Bullying

**TRIGGER WARNING: This content deals with an account of bullying and may be triggering to some people.**

When I was eleven years old I was bullied constantly by a group of girls who, I'm sure, have all grown up to be perfectly reasonable adults but who made my life so absolutely miserable that I eventually refused to attend school. My mom enrolled me in St. Paul's (Virtual) Academy—an online Catholic school based in a neighbouring town.

These girls would shove things in my locker through the air vents. The most humiliating item was a boy's comb, which I'm assuming they stole. When he couldn't find his comb (he was constantly combing his hair, I swear) the girls told him that I had stolen his comb and he told the teacher. I denied everything but was told to open my locker—that its contents would reveal the truth. And what do you think we found inside? Oh, his comb. Of course.

The idea that the girls who "saw me put it in my locker" could have shoved it through the air vent was too far fetched of an idea to believe, I suppose. Even though I was the class goodie goodie. But whatever.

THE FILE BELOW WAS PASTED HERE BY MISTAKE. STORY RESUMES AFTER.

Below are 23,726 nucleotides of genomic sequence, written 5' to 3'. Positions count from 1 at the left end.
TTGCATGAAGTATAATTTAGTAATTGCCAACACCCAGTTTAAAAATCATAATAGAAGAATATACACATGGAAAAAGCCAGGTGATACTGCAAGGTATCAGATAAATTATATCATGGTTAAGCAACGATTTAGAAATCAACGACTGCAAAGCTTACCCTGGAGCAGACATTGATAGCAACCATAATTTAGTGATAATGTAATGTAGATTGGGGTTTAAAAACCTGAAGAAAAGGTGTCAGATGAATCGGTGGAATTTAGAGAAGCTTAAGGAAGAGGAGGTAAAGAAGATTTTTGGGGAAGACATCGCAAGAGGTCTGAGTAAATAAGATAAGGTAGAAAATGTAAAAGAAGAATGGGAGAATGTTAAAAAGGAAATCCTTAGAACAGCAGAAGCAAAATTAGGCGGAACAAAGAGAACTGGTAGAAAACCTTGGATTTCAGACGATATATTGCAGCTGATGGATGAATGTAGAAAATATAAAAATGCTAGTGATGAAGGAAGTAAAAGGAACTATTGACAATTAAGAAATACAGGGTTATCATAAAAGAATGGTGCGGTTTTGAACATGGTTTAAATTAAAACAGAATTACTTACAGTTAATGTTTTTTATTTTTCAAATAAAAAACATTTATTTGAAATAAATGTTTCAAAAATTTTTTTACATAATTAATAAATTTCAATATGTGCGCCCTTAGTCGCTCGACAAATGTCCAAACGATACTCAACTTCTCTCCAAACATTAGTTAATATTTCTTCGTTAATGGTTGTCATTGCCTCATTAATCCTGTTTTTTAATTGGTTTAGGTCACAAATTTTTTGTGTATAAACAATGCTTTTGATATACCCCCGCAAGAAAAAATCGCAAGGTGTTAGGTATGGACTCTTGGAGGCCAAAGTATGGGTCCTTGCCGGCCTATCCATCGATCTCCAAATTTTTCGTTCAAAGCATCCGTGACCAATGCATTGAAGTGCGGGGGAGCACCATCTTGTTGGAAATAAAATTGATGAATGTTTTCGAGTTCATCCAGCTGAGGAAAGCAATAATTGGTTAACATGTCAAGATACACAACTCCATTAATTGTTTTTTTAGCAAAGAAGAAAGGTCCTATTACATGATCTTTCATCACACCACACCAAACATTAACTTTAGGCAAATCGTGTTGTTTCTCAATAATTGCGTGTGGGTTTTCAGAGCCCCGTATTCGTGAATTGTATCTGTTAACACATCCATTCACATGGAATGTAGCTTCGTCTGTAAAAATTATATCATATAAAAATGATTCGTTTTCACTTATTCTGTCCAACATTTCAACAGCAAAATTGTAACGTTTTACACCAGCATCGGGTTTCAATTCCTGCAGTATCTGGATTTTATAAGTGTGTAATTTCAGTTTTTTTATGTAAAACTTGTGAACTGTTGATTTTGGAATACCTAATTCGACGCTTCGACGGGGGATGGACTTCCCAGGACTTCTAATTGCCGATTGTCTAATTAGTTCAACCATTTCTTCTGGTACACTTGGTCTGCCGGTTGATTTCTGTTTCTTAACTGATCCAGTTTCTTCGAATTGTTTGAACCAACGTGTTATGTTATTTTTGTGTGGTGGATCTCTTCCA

We had an assignment where we had to write an introductory essay about ourselves that were then posted in the hallway along with a photograph. My photograph was graffitied on. When I asked that it be taken down I was told that it would look funny to have a picture missing from the wall—everyone would wonder where my picture was. But no one would wonder why my picture had a mustache and devil horns and a rude name scrawled beside it.

Monday, September 15, 2014

September Antics

I'm starting to get more nervous about something that I've been nervous about since June. Andrew's been making fun of me about that long, too, because he doesn't think preparing an hour-long lecture is a big deal. I'm teaching a class at our stake women's day this coming Saturday and I'm petrified. So I've been spending a lot of my blogging time working on that instead of writing about my children. But I've hit a stopping point again so now I guess I'll blog about my children again for a little while.

Miriam is still happily obsessing about being Mary Poppins. This is a picture Rachel took of her when they did a little photo shoot in the yard (and by little I mean they took two pictures and then left the camera on the front porch while they ran off to play):


Sunday, September 14, 2014

Benjamin Pidgin

Last night my aunt in San Diego called me at around 7:00 PM.

"Is this a bad time?" she asked. "Are you three hours ahead of me? I hope you're not getting kids ready for bed."